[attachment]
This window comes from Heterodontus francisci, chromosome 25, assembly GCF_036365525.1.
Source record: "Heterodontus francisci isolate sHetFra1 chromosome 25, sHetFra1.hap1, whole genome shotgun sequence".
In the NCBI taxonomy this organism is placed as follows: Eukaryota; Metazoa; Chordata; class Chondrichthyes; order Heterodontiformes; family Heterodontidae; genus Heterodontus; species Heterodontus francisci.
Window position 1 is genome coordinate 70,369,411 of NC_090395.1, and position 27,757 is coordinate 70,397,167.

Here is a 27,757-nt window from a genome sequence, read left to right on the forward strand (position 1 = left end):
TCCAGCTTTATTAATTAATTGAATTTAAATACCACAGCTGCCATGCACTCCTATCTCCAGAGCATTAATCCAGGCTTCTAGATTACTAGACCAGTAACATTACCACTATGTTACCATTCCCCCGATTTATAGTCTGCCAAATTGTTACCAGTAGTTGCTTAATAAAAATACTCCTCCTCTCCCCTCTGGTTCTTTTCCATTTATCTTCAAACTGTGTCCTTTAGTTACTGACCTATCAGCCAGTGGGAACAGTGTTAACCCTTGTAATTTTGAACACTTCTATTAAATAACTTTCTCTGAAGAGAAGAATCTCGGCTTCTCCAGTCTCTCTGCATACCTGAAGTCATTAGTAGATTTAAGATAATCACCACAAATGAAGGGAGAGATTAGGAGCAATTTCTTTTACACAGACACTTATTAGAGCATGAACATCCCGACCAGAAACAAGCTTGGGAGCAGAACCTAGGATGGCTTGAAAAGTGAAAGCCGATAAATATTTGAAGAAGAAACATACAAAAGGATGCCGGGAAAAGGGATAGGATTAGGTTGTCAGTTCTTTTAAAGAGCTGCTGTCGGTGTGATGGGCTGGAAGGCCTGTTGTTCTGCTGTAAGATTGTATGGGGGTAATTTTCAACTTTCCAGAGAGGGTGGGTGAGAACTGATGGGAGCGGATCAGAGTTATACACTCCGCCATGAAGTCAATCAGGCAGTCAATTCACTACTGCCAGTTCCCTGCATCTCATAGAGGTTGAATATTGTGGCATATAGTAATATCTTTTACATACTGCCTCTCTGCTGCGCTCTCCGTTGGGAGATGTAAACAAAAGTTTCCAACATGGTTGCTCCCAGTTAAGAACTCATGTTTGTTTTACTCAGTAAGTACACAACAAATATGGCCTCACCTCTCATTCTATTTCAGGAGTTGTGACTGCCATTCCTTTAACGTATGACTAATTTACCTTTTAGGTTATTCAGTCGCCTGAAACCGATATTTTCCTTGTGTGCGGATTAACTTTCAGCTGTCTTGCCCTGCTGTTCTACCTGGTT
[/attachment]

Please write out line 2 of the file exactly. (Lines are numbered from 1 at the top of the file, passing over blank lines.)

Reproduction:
Source record: "Heterodontus francisci isolate sHetFra1 chromosome 25, sHetFra1.hap1, whole genome shotgun sequence".